Many of you may be clicking on this post thinking, "I still don't get Snapchat."
Don't worry. Snapchat isn't for everyone, and it certainly isn't the next big social network for businesses. But that doesn't mean the social mobile application should be ignored entirely -- especially if you're a marketer that's up for trying out-of-the-box ideas.
If you'd like to explore Snapchat for marketing, this post should give you a rundown of everything you need to know.
What is Snapchat?
Snapchat is a mobile photo messaging application that lets you take photos or videos, known as "snaps." These snaps can be sent to users you are connected with for a maximum of 10 seconds -- meaning a user can only view your snap for 10 seconds or less, after which that snap is deleted forever.
Want to send a quick note you're arriving in Miami but don't want to clutter a friend's stream? Just send them a quick snap.
Recently, Snapchat also launched the ability to live text, chat, and video call your contacts.
If you're looking for some more quantitative insights into this mobile application, these few Snapchat stats should help:
- Snapchat has roughly 26 million U.S. users. [Source: Forbes] (Click to Tweet)
- 70% of Snapchat users are women. [Source: WSJ] (Click to Tweet)
- 77% of college students use Snapchat daily. [Source: Sumpto] (Click to Tweet)
- 58% of college students would be likely to purchase a brand's product or service if they were sent a coupon on Snapchat. [Source: Sumpto] (Click to Tweet)
Is anyone using Snapchat for marketing?
It's not the most popular new social app to land on marketers' radars, to be sure. But there's always someone willing to experiment with these new apps and networks -- and often, the marketers that get somewhere early and experiment see the best returns. So, with some creativity, you may find Snapchat incredibly beneficial. 16 Handles is the perfect example.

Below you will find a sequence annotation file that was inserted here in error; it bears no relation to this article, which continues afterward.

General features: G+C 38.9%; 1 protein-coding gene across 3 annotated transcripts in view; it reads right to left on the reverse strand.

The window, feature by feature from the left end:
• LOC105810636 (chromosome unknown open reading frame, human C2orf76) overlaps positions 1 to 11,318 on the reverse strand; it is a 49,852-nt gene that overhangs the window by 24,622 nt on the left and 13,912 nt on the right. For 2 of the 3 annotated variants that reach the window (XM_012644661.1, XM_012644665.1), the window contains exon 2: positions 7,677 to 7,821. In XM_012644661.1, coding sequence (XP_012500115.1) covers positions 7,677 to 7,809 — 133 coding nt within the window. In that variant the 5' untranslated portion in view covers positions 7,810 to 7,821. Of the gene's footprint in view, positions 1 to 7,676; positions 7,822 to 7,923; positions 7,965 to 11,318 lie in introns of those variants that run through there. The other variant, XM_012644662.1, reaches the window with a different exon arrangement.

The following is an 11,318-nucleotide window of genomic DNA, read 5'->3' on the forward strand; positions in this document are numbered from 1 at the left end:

16 Handles, a froyo joint across New England, held a "Snappy New Year" promotion where they asked fans to snap a photo of themselves tasting yogurt at one of their stores to the official 16 Handles Snapchat account. Then, the official 16 Handles account would send a Snapchat back at some point in the future with a custom coupon to the store.
But here was the creative part: Since snaps only last as long as 10 seconds once they're opened, users had to wait in anticipation until they were getting their next froyo at 16 Handles to unveil how much their coupon was worth. All coupons ranged from 10% to 100% -- so customers knew they were getting some kind of a deal, but had to wait to open up the Snapchat to find out how much they'd be getting off their purchase.
It's a great marketing campaign to drive repeat visits, and show love for your current customers.
While 16 Handles admits they did little to track the effectiveness of these campaigns, as good data-driven inbound marketers we know we could have given custom codes for each coupon, or had a system for storing how each coupon was used across stores.
How does one get started with Snapchat marketing?
Alright, so now that you see a business use case isn't out of the question, you might be interested in doing some experimentation of your own.